Brien Taylor 1992 Topps – Sully Baseball Card of the Day for June 14, 2017


There was a period of time the New York Yankees were truly terrible. And I am not talking “swept out of the Division Series” terrible or “ONLY winning 84 games” terrible.

I mean one of the worst teams in baseball terrible. From 1989 to 1992, the Yankees had a losing season every single year. I know. I moved to New York in 1990 and trust me, getting tickets for a Yankee game was not difficult.

There were lots of empty seats in the Bronx, total apathy from the fans and more than whispers but outright discussion of moving the team from the dangerous Bronx to the West Side of Manhattan or even to the New Jersey Meadowlands.

In 1991, coming off a dreadful 65-97 campaign, the Yankees had the first pick overall. They signed fireballing pitcher Brien Taylor. His family and Scott Boras held out for a bonus over a million dollars. He was heralded as the future ace of the team.

If I went back in time and told Yankee fans that in 1995, the Yankees would be a playoff team again and by 1996, the Yankees were going to go on a mind boggling winning streak from then until 2009, winning the World Series 4 times and winning 2 other pennants and 11 Division Titles (plus 4 more trips to the post season in the 2010’s) one would have to assume that Brien Taylor played a huge part in that turn around.

Perhaps he was the Cy Young winning ace of the team.

While a core of home grown talent did indeed lead the way, Taylor’s name did not join Derek Jeter, Mariano Rivera, Bernie Williams, Andy Pettitte, Jorge Posada et al in Yankee lore.

In fact, your pal Sully TIED him in every single major league statistical category. He never made it to the majors.

The native of Beaufort North Carolina wowed scouts as a potential left handed Dwight Gooden. The Yankees, ever mindful that the Mets stole the team’s thunder in the 1980’s with the emergence of Gooden and Strawberry, wanted a Doc of their own.

He was the Number 1 pick overall (over Manny Ramirez, who grew up in Upper Manhattan and would have been a sensation in the Bronx.) After the long and protracted contract squabble, the kid from the trailer park was a millionaire and off to the minor leagues.

The 20 year old pitched to a solid ERA in the Florida State League and striking out 187 in 161 1/3 innings to only 66 walks. The promise was there. At age 22, he was pitching for the Albany AA team where his 1993 teammates included Jorge Posada, Andy Pettitte and Andy Fox, all of whom would play in the World Series eventually for a champion Yankee team.

Then came the moment that Brien Taylor probably replayed in his head for the rest of his life. His brother got into a fight, who started it depends on who you asked started it. Taylor came to defend him, threw a punch, fell and injured his shoulder… his pitching shoulder.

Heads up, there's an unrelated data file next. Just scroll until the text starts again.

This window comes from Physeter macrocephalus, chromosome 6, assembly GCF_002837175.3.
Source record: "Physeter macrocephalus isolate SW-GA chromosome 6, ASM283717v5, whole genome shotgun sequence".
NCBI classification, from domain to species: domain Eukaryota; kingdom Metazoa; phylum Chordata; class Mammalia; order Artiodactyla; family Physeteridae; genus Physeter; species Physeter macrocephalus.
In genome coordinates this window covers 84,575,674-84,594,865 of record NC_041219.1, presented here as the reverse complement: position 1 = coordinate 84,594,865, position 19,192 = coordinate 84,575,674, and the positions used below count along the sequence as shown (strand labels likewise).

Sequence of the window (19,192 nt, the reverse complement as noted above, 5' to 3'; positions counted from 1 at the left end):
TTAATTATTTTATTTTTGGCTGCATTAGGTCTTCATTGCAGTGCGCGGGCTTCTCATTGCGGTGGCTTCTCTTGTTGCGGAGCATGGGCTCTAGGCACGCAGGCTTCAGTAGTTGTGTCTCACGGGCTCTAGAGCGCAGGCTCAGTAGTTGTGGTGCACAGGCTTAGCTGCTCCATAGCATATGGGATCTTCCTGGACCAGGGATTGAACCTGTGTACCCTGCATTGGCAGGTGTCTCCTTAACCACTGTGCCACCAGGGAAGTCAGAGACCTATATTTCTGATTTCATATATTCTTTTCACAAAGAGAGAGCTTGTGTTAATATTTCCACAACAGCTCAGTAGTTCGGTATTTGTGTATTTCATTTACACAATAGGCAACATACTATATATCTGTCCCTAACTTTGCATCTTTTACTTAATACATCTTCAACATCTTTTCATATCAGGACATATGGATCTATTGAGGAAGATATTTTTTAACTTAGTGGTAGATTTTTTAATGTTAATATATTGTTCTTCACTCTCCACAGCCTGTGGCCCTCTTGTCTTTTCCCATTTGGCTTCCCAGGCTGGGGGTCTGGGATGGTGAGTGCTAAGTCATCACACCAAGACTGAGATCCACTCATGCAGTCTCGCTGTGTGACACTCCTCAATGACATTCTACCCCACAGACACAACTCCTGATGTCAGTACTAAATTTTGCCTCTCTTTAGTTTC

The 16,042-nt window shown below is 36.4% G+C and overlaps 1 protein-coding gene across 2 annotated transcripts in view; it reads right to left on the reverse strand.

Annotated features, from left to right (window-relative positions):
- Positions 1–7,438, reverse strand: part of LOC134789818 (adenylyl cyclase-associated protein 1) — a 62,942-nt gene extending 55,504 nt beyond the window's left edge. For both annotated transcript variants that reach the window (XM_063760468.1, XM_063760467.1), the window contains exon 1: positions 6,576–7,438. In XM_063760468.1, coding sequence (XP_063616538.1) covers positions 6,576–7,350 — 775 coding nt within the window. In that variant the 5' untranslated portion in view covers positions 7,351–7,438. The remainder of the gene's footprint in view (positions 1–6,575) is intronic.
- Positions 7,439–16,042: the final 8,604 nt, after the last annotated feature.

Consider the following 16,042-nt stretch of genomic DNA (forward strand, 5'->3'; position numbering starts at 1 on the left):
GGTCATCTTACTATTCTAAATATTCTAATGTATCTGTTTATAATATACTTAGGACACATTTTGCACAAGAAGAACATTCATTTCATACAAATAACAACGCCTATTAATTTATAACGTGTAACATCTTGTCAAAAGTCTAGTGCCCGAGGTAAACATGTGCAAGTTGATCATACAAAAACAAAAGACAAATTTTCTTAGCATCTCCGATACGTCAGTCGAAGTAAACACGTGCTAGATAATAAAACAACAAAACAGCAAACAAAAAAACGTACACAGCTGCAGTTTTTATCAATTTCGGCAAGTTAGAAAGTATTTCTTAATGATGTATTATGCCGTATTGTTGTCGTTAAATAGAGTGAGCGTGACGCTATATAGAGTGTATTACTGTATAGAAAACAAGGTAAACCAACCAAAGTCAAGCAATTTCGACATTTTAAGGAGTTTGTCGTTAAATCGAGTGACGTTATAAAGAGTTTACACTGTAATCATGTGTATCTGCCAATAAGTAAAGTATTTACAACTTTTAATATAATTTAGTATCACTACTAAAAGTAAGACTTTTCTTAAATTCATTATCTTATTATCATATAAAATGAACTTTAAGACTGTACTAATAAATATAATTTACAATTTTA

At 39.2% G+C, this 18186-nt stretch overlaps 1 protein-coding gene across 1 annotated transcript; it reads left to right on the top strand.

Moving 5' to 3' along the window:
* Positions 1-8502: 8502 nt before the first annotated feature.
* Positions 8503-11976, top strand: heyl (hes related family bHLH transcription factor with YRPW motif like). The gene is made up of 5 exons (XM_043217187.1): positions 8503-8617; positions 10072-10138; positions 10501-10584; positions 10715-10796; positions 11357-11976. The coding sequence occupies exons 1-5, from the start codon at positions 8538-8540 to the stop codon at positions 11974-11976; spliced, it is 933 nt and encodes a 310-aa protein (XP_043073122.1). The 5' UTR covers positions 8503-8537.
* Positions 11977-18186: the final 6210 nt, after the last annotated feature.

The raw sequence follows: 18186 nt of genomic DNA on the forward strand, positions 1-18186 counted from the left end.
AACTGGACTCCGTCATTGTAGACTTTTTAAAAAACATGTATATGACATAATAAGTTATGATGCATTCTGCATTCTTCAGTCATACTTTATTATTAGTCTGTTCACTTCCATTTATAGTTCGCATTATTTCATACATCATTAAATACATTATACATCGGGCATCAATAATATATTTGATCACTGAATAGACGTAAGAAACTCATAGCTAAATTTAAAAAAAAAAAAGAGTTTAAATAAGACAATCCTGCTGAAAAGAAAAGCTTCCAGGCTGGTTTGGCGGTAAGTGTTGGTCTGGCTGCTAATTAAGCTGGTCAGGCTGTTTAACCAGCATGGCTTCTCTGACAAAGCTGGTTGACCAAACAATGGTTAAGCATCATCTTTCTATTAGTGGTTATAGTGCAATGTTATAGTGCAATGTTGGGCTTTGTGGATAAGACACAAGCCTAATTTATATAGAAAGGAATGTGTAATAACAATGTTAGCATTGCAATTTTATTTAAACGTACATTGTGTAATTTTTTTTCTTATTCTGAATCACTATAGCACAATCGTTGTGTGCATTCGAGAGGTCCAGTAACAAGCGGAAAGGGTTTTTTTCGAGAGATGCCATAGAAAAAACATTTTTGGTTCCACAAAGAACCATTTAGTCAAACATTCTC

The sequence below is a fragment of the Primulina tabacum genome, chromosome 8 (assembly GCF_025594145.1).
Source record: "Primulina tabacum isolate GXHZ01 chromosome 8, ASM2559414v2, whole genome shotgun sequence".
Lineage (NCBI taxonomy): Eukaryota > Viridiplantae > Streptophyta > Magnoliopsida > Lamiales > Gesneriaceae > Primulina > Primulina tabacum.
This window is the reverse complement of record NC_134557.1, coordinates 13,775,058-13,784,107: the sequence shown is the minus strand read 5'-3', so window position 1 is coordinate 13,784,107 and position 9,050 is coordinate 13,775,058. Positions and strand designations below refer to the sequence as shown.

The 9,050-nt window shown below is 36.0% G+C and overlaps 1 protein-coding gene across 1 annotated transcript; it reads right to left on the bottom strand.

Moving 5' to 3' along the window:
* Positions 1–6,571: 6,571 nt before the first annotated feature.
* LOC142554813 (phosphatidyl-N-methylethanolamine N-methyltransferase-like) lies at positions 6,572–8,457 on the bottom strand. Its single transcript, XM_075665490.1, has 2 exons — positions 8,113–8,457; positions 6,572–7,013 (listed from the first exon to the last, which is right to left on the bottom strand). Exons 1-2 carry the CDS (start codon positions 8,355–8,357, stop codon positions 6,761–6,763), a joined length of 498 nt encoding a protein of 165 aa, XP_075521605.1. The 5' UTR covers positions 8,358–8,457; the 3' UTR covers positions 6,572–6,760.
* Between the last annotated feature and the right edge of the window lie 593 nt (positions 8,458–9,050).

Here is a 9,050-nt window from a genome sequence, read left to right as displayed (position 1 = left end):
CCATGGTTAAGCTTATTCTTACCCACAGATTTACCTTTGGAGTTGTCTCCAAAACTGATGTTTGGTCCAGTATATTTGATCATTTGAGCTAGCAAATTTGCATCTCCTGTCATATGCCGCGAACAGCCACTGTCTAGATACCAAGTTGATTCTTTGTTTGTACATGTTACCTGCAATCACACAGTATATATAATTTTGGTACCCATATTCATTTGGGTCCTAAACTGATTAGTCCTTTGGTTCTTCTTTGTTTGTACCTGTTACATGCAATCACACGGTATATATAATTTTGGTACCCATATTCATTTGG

Dr. Frank Jobe, the Yankee doctor, said it was one of the worst injuries he ever saw. I am not sure about that statement regarding the physical injury, but in terms of a baseball career, few have hurt more.

His surgery wiped out his 1994. He returned in 1995 to the minors, assigned to the lowest rung on the ladder, the Gulf Coast League. He was torched, pitching to a 6.08 ERA over 40 dreadful innings. It got worse from there.

As his former big league teammates were winning a title in the Bronx in 1996, Taylor was laboring to an 18.73 ERA in the South Atlantic League, not winning a single one of his 9 starts and pitching only 16 1/3 innings, less than 2 innings per appearance.

In 1997 he managed to win a game in Greensboro but his ERA was still 14.33 in just 27 innings of work.

In 1998, the 26 year old was converted into a reliever as a last ditch effort to save his career. It did not work. He was once again clobbered in Greensboro. While the Yankees were winning another World Series, the parent team released Taylor. He pitched a few innings in the Indians minor league system in 2000 but never caught on.

Taylor’s post baseball life was as much of a mess as his career. After doing odd jobs and working as a delivery man, he was convicted of cocaine trafficking.

He was serving his sentence as Mariano Rivera was making his farewell tour of 2013.

So as the MLB draft continues today, Taylor remains a cautionary tale for highly touted draft picks and gives a valuable lesson for people everywhere: Sometimes let your brother fight his own fights.